Pilonidal Disease



  • Pilonidal disease results from an abscess, or sinus tract, in the upper part of the natal (gluteal) cleft.
  • Synonym(s): jeep disease



  • 16 to 26/100,000 per year
  • Predominant sex: male > female (3 to 4:1)
  • Predominant age: 2nd to 3rd decade, rare in age >45 years
  • Ethnic consideration: whites > blacks > Asians

Surgical procedures show male:female ratio of 4:1, yet incidence data are 10:1.

Etiology and Pathophysiology

Pilonidal means “nest of hair”; hair in the natal cleft allows hair to be drawn into the deeper tissues via negative pressure caused by movement of the buttocks (50%); follicular occlusion from stretching and blocking of pores with debris (50%) creating a pilonidal cyst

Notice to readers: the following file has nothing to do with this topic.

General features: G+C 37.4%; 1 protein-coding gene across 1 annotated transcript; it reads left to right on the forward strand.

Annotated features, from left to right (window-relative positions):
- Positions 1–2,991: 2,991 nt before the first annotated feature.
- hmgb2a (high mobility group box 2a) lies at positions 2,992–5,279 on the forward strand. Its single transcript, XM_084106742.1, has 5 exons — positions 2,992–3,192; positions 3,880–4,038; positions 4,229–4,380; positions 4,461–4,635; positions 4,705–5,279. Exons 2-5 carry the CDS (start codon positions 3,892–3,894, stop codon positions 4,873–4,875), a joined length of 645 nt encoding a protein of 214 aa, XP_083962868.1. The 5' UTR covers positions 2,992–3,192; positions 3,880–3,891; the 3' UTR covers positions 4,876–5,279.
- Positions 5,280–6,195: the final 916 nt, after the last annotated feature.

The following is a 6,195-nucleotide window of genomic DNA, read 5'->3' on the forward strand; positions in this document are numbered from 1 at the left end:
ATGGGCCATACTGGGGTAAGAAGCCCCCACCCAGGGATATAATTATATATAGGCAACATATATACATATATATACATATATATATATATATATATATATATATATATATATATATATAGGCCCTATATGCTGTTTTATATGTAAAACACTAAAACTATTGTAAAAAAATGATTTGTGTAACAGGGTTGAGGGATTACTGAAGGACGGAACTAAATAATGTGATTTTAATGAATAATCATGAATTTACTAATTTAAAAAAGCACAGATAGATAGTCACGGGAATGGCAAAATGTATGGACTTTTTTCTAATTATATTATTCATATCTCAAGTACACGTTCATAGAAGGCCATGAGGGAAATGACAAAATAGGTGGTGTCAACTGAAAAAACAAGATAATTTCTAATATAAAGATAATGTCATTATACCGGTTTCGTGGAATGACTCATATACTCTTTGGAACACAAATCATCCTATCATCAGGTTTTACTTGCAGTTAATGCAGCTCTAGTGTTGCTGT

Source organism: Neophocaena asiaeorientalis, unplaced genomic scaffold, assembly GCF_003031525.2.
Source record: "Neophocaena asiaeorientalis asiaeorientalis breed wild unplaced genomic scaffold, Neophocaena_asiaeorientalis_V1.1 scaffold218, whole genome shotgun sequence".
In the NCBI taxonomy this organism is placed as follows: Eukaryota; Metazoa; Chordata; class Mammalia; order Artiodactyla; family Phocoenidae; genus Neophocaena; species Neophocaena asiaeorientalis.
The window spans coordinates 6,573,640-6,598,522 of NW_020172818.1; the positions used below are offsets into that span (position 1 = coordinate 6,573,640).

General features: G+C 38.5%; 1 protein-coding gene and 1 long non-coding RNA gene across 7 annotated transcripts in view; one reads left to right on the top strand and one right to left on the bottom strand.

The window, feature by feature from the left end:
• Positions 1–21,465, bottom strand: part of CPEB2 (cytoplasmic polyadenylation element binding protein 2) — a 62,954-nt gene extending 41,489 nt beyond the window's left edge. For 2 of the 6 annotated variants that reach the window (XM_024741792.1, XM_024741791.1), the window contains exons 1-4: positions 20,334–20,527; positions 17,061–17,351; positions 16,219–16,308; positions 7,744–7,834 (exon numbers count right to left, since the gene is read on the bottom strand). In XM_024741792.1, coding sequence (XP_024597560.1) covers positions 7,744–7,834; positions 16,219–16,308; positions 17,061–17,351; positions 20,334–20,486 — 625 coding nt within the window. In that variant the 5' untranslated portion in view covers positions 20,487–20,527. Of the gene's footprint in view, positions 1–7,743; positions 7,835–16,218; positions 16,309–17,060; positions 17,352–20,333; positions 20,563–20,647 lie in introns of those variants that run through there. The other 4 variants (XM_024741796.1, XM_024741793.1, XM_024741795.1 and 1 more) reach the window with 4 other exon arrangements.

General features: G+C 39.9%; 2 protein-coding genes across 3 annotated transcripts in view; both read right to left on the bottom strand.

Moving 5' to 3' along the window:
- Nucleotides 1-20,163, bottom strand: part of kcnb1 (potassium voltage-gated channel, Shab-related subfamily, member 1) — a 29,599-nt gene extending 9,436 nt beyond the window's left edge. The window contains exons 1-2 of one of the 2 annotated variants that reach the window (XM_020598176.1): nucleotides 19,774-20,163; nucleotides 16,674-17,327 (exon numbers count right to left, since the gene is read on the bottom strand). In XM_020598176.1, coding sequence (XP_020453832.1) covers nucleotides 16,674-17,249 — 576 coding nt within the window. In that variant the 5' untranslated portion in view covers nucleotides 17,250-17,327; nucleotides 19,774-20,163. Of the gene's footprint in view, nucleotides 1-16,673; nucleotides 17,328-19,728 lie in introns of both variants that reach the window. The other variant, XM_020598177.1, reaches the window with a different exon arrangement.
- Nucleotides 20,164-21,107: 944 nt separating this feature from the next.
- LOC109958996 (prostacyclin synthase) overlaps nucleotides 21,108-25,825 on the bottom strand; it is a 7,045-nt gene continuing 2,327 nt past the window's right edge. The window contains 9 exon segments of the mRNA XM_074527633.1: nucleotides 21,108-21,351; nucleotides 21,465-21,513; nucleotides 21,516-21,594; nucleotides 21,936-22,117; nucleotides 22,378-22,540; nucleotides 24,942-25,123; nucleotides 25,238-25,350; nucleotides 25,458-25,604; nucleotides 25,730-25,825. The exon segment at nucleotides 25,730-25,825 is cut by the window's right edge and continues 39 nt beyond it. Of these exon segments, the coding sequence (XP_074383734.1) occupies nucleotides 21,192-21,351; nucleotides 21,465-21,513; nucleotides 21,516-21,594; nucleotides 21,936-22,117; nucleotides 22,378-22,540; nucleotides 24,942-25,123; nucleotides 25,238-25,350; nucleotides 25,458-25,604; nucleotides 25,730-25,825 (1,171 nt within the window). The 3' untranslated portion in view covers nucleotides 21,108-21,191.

• Inflammation of SC gluteal tissues with secondary infection and sinus tract formation
  • Polymicrobial, likely from enteric pathogens given proximity to anorectal contamination


  • Congenital dimple in the natal cleft/spina bifida occulta
  • Follicular-occluding tetrad: acne conglobata, dissecting cellulitis, hidradenitis suppurativa, pilonidal

Risk Factors

  • Sedentary/prolonged sitting
  • Excessive body hair
  • Obesity/increased sacrococcygeal fold thickness
  • Congenital natal dimple
  • Trauma to coccyx

General Prevention

  • Weight loss
  • Trim hair in/around gluteal cleft weekly.
  • Hygiene
  • Ingrown hair prevention/follicle unblocking

There's more to see -- the rest of this topic is available only to subscribers.